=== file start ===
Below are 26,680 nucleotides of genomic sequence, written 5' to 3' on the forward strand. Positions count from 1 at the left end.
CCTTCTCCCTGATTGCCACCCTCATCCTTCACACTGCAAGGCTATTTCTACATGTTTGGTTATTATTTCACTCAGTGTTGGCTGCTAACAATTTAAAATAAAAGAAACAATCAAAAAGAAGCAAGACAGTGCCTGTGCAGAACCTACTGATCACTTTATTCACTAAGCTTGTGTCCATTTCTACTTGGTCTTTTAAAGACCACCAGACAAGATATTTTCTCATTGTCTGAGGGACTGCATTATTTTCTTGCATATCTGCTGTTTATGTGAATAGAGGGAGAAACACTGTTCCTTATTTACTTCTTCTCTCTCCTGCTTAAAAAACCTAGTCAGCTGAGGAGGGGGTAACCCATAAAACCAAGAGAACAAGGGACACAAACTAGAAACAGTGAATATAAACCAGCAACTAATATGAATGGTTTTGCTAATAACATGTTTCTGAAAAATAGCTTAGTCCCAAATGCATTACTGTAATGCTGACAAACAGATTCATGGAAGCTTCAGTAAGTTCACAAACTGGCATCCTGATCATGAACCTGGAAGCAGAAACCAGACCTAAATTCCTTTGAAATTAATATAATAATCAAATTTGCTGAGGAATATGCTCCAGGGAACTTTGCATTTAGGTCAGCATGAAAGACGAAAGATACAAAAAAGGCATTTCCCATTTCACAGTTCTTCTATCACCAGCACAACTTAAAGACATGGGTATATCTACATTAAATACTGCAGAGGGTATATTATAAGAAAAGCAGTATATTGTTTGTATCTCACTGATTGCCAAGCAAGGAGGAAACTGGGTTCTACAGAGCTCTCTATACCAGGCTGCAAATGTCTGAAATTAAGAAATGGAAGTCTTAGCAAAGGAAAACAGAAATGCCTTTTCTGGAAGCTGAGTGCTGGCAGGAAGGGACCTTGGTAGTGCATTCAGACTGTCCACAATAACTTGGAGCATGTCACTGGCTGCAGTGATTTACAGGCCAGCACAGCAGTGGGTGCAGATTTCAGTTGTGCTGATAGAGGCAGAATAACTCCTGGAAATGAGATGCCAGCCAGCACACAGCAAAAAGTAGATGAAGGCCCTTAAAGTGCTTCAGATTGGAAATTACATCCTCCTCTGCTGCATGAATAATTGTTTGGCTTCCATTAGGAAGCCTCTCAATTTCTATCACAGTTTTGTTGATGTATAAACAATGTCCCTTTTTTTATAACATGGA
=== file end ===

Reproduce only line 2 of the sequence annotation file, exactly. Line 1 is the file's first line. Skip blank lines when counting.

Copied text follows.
CCTTCTCCCTGATTGCCACCCTCATCCTTCACACTGCAAGGCTATTTCTACATGTTTGGTTATTATTTCACTCAGTGTTGGCTGCTAACAATTTAAAATAAAAGAAACAATCAAAAAGAAGCAAGACAGTGCCTGTGCAGAACCTACTGATCACTTTATTCACTAAGCTTGTGTCCATTTCTACTTGGTCTTTTAAAGACCACCAGACAAGATATTTTCTCATTGTCTGAGGGACTGCATTATTTTCTTGCATATCTGCTGTTTATGTGAATAGAGGGAGAAACACTGTTCCTTATTTACTTCTTCTCTCTCCTGCTTAAAAAACCTAGTCAGCTGAGGAGGGGGTAACCCATAAAACCAAGAGAACAAGGGACACAAACTAGAAACAGTGAATATAAACCAGCAACTAATATGAATGGTTTTGCTAATAACATGTTTCTGAAAAATAGCTTAGTCCCAAATGCATTACTGTAATGCTGACAAACAGATTCATGGAAGCTTCAGTAAGTTCACAAACTGGCATCCTGATCATGAACCTGGAAGCAGAAACCAGACCTAAATTCCTTTGAAATTAATATAATAATCAAATTTGCTGAGGAATATGCTCCAGGGAACTTTGCATTTAGGTCAGCATGAAAGACGAAAGATACAAAAAAGGCATTTCCCATTTCACAGTTCTTCTATCACCAGCACAACTTAAAGACATGGGTATATCTACATTAAATACTGCAGAGGGTATATTATAAGAAAAGCAGTATATTGTTTGTATCTCACTGATTGCCAAGCAAGGAGGAAACTGGGTTCTACAGAGCTCTCTATACCAGGCTGCAAATGTCTGAAATTAAGAAATGGAAGTCTTAGCAAAGGAAAACAGAAATGCCTTTTCTGGAAGCTGAGTGCTGGCAGGAAGGGACCTTGGTAGTGCATTCAGACTGTCCACAATAACTTGGAGCATGTCACTGGCTGCAGTGATTTACAGGCCAGCACAGCAGTGGGTGCAGATTTCAGTTGTGCTGATAGAGGCAGAATAACTCCTGGAAATGAGATGCCAGCCAGCACACAGCAAAAAGTAGATGAAGGCCCTTAAAGTGCTTCAGATTGGAAATTACATCCTCCTCTGCTGCATGAATAATTGTTTGGCTTCCATTAGGAAGCCTCTCAATTTCTATCACAGTTTTGTTGATGTATAAACAATGTCCCTTTTTTTATAACATGGA